Sunday, 29 April 2007

The Rich Twist

We have a few rules in our good home. One of the more sacred is that Mum Does Not Do Mornings. For six days of the week, the Good Man gets up at 7am and takes the wee 'un downstairs for her breakfast. Unfair, you say? Well, we've calculated that it is exactly six times harder for me to get out of bed so, actually, it's a mathematical solution.

However, on Sundays, the rules are reversed and I do the morning run. The wee 'un and I have our own traditions. We eat our oats and then throw on our coats for a bracing stroll to the corner shop for the Sunday Times. We both love this newspaper. It's the only one with enough colourful inserts to allow the wee 'un her own pile of paper to 'read'. She spends her morning creating fabulous stories from the pictures in the magazines, and I mainline coffee until the articles in the main section start to come into focus.

Today's edition included an insert on the Rich List - the 1000 wealthiest people in Britain and Ireland. To make the grade you have to hold a fortune of at least £70 million. It is also sorted into subcategories - young stinking wealthy Brits, loaded lasses, Scottish, Irish, Welsh etc. But my favourite sub-category is the 'Billion pound giveaway', because, as any child of Africa will tell you, no one needs £70 million pounds. And there are some really generous kazillionaires out there donating large chunks of their amassed wealth to a variety of causes throughout the world.

Then the good man emerged from his Sunday snooze. His approach to this insert was different. He handed it directly to the wee 'un with the instruction to look for inspiration. Or a husband.

As long as she shares I will not complain.

Saturday, 28 April 2007

The sun is shining, the weather's not hot

After months of hibernation, the sun shone today. So we did what the rest of Glasgow did and went for a picnic in Calderglen park. As we shook out the blanket and unpacked our al fresco fare, the wind started to come up. Things went a little pear-shaped from there.

Picnics in the wind are a bit like sex on a beach - a lovely idea but more than just a little uncomfortable. Especially as Scotland has a year-round wind chill factor capable of turning even the slightest breeze into an arctic gale. In addition, and this you must have noticed, wind only ever blows the things you need away from you, while blowing things you don't want straight up your nose. Never have I found a breeze that could slide over the sandwiches, pass the pineapple or nudge over the noodles. Rather they send us charging after packets, cartons and children's toys, requiring us to lift rear from blanket. The blanket then takes off like a kite primed to strike you in the face as you turn back to face your point of departure.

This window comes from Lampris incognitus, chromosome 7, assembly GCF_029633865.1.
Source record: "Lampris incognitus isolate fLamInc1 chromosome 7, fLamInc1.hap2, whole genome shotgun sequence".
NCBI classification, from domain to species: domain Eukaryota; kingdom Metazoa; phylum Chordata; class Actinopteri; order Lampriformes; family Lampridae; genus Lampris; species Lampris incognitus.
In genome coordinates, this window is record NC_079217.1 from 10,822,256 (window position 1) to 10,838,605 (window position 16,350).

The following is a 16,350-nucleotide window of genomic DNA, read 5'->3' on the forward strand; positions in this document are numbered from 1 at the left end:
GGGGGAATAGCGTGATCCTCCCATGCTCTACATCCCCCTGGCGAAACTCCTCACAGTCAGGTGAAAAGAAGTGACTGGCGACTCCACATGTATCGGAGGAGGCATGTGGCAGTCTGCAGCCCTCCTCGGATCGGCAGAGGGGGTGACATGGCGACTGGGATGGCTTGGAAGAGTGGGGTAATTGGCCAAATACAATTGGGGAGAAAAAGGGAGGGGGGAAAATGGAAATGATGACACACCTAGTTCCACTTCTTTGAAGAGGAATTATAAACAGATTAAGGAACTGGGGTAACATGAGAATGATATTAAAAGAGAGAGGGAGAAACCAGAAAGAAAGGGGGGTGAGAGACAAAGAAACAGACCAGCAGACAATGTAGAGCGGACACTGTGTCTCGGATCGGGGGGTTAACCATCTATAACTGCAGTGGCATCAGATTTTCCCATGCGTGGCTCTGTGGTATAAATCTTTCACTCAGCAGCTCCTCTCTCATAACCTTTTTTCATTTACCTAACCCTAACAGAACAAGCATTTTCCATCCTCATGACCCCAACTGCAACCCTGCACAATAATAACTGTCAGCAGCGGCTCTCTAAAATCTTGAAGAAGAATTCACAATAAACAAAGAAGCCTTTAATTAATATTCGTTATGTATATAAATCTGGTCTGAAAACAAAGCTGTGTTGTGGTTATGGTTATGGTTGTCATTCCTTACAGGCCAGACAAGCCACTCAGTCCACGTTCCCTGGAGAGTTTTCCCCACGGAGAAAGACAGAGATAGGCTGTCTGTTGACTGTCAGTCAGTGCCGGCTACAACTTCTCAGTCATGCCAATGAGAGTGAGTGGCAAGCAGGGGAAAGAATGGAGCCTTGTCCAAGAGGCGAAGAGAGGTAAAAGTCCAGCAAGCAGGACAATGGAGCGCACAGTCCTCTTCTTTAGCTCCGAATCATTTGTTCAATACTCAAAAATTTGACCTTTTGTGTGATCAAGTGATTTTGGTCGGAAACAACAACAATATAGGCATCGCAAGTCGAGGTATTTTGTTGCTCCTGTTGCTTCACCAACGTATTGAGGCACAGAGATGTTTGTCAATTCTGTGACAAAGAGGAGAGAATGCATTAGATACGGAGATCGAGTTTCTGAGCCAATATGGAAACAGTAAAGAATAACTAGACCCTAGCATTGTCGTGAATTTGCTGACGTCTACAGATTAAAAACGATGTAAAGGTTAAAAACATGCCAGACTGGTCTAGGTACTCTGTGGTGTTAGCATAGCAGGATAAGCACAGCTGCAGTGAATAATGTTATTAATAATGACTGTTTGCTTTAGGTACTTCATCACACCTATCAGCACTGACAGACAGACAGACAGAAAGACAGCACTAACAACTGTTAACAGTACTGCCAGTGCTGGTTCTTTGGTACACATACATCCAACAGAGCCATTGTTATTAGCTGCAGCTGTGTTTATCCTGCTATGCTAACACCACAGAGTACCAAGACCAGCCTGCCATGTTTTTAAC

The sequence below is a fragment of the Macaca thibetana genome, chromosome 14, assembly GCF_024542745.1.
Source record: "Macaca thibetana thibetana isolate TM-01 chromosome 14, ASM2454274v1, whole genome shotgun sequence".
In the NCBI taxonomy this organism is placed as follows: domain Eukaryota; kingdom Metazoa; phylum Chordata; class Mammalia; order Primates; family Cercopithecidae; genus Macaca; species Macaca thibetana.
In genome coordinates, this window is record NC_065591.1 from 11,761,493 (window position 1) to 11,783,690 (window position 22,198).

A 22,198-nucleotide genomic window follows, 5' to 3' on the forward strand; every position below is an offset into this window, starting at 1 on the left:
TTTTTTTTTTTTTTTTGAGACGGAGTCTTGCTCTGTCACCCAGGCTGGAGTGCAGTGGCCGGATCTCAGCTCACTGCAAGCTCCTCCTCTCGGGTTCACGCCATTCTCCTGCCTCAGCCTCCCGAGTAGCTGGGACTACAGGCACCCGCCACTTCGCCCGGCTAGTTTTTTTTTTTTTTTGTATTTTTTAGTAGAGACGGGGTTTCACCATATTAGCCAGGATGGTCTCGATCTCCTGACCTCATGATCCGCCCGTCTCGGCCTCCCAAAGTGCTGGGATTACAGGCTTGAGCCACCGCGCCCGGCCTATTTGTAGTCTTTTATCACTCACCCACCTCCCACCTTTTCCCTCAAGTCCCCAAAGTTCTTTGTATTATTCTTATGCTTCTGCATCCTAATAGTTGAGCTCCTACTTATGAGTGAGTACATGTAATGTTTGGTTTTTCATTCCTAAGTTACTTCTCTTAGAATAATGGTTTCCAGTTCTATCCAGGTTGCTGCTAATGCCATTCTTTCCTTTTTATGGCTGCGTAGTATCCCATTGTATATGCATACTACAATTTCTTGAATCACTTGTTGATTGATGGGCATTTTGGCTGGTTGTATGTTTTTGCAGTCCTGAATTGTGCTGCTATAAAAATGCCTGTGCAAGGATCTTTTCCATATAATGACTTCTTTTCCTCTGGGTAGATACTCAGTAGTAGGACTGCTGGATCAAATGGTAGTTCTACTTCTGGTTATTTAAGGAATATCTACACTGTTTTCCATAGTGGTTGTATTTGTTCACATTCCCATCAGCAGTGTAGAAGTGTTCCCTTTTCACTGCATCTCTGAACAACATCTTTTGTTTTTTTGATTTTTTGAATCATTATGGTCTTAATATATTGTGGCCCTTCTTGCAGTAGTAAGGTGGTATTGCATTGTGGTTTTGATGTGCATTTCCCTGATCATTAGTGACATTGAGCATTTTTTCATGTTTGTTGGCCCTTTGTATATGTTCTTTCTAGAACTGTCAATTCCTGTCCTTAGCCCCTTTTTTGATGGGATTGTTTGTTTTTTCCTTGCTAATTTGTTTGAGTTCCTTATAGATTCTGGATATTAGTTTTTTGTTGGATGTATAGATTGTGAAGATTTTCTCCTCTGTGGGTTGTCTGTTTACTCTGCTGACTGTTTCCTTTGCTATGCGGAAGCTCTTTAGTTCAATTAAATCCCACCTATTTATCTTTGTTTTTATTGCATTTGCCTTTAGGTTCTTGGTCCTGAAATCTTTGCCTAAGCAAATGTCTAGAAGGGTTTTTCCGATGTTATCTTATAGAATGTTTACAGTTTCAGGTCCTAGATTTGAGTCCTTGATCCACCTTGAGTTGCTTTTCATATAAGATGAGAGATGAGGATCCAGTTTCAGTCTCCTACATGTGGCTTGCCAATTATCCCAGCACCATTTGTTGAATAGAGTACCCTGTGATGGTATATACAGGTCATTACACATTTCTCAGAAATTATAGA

So there I was, trying to persuade the wee 'un to scoff down her sandwiches so that we could go to see the chameleons in the indoor tropical garden (nudge, nudge, wink, wink) when it struck me. I was the only one there still wrapped up in my winter coat. Far from noticing the bracing breeze, the Scots were slapping on the sunscreen and removing layers of clothing.

I have a theory. As soon as Scottish children are old enough to walk they are marched to the nearest loch wearing only wellies and a t-shirt and, armed with a bucket and spade, instructed to find the monster. In the process they slowly turn blue and develop a case of lifelong low level hypothermia making any temperature over 4 degrees celsius feel positively balmy. I think they have actually lost the capacity to feel temperature, so they only have the visuals to go on. It looks sunny. It's hot.

But it's not. I promise!

Friday, 27 April 2007


Today is South African Freedom Day. God Bless Africa indeed! It marks the start of a long weekend for most South Africans who will return to work on Wednesday, after Worker's Day. But isn't that how all weekends work? - starting with a promise of freedom and ending with a certainty of work...

Anyway, happy Freedom Day. Nkosi sikelel' iAfrika!

Wednesday, 25 April 2007

Potted Scottish Politics

Next week Scotland goes to the polls and I have a sad confession to make. I have not registered to vote. I know, I know. I come from a country where, in my lifetime, blood was spilt for this most basic right. I have always criticised voter apathy in first world countries and yet, here I am... well... apathetic.

I think it has something to do with not having a particularly clear view on how I would vote if I had registered. The major political issue in this election seems to be around Scottish independence, which requires a bit of a history lesson.

Many years ago Scotland was independent. In 1707, the Act of the Union formally brought Scotland into union with England but was not popular with the vast majority of Scots, who had been painting their faces blue and fighting like heck to prevent this from happening for quite some time. The Act was largely pushed through by wealthy landowners who needed to ensure their businesses were propped up by exports to England.